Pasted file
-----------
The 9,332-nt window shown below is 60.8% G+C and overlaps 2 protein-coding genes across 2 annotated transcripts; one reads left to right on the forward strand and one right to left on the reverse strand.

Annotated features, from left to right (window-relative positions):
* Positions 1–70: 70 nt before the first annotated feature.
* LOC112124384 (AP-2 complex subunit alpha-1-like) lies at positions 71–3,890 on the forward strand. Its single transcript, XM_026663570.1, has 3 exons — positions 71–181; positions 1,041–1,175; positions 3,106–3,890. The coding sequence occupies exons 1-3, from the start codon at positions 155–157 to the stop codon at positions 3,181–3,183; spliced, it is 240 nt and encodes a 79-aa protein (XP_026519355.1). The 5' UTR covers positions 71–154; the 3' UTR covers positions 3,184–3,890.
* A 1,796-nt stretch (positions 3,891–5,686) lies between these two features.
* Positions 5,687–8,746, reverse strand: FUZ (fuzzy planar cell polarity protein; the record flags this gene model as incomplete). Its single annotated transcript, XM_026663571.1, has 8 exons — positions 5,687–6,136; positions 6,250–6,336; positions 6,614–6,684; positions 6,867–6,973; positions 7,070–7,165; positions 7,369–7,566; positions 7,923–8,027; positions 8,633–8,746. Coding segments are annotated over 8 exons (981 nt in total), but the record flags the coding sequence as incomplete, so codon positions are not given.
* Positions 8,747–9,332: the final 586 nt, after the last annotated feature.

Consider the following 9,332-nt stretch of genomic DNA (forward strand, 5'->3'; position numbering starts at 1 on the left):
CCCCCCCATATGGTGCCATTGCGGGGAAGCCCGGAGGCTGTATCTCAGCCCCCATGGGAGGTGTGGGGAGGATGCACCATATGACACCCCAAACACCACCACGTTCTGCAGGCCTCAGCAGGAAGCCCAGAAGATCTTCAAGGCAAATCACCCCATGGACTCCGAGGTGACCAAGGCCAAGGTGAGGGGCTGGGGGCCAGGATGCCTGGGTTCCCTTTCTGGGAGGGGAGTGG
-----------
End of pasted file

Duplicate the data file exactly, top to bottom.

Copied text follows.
The 9,332-nt window shown below is 60.8% G+C and overlaps 2 protein-coding genes across 2 annotated transcripts; one reads left to right on the forward strand and one right to left on the reverse strand.

Annotated features, from left to right (window-relative positions):
* Positions 1–70: 70 nt before the first annotated feature.
* LOC112124384 (AP-2 complex subunit alpha-1-like) lies at positions 71–3,890 on the forward strand. Its single transcript, XM_026663570.1, has 3 exons — positions 71–181; positions 1,041–1,175; positions 3,106–3,890. The coding sequence occupies exons 1-3, from the start codon at positions 155–157 to the stop codon at positions 3,181–3,183; spliced, it is 240 nt and encodes a 79-aa protein (XP_026519355.1). The 5' UTR covers positions 71–154; the 3' UTR covers positions 3,184–3,890.
* A 1,796-nt stretch (positions 3,891–5,686) lies between these two features.
* Positions 5,687–8,746, reverse strand: FUZ (fuzzy planar cell polarity protein; the record flags this gene model as incomplete). Its single annotated transcript, XM_026663571.1, has 8 exons — positions 5,687–6,136; positions 6,250–6,336; positions 6,614–6,684; positions 6,867–6,973; positions 7,070–7,165; positions 7,369–7,566; positions 7,923–8,027; positions 8,633–8,746. Coding segments are annotated over 8 exons (981 nt in total), but the record flags the coding sequence as incomplete, so codon positions are not given.
* Positions 8,747–9,332: the final 586 nt, after the last annotated feature.

Consider the following 9,332-nt stretch of genomic DNA (forward strand, 5'->3'; position numbering starts at 1 on the left):
CCCCCCCATATGGTGCCATTGCGGGGAAGCCCGGAGGCTGTATCTCAGCCCCCATGGGAGGTGTGGGGAGGATGCACCATATGACACCCCAAACACCACCACGTTCTGCAGGCCTCAGCAGGAAGCCCAGAAGATCTTCAAGGCAAATCACCCCATGGACTCCGAGGTGACCAAGGCCAAGGTGAGGGGCTGGGGGCCAGGATGCCTGGGTTCCCTTTCTGGGAGGGGAGTGG